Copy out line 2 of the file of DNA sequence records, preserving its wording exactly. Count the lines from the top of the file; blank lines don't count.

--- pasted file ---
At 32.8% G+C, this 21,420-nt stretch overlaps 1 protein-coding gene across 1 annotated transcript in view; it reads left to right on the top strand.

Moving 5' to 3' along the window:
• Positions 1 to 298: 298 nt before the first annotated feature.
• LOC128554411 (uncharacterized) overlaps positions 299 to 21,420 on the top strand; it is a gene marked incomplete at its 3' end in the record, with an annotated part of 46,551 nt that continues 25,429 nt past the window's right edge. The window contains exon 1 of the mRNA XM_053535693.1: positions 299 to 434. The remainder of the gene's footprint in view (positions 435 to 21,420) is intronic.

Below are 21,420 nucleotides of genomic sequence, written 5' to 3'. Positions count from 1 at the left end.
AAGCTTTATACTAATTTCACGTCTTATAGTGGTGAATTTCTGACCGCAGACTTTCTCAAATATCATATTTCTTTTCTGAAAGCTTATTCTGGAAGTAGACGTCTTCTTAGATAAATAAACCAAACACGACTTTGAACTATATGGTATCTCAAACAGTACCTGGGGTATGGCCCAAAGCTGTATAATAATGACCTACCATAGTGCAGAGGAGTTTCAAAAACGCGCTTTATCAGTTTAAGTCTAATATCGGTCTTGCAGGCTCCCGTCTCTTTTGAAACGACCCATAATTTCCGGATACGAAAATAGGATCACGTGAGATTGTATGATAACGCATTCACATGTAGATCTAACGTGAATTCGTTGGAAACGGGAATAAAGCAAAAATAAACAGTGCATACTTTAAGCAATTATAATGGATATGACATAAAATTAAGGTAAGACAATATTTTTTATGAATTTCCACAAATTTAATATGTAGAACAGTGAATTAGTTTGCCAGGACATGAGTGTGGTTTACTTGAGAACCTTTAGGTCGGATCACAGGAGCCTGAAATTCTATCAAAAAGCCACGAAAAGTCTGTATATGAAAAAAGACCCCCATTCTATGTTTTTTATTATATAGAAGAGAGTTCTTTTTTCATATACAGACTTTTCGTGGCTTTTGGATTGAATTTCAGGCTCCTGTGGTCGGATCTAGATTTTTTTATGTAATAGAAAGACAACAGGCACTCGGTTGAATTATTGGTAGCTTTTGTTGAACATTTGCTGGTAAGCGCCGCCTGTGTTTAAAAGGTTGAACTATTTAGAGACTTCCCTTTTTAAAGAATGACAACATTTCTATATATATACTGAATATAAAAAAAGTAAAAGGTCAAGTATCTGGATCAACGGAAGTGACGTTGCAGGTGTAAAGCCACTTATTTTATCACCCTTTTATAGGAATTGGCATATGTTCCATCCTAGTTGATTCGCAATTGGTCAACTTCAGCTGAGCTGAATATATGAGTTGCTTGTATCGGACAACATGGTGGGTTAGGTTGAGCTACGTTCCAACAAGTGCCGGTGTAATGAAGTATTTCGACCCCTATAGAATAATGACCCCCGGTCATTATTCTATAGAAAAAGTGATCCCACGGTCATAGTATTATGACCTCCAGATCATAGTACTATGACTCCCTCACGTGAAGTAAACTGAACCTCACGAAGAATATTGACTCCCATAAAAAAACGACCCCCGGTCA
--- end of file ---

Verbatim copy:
Moving 5' to 3' along the window: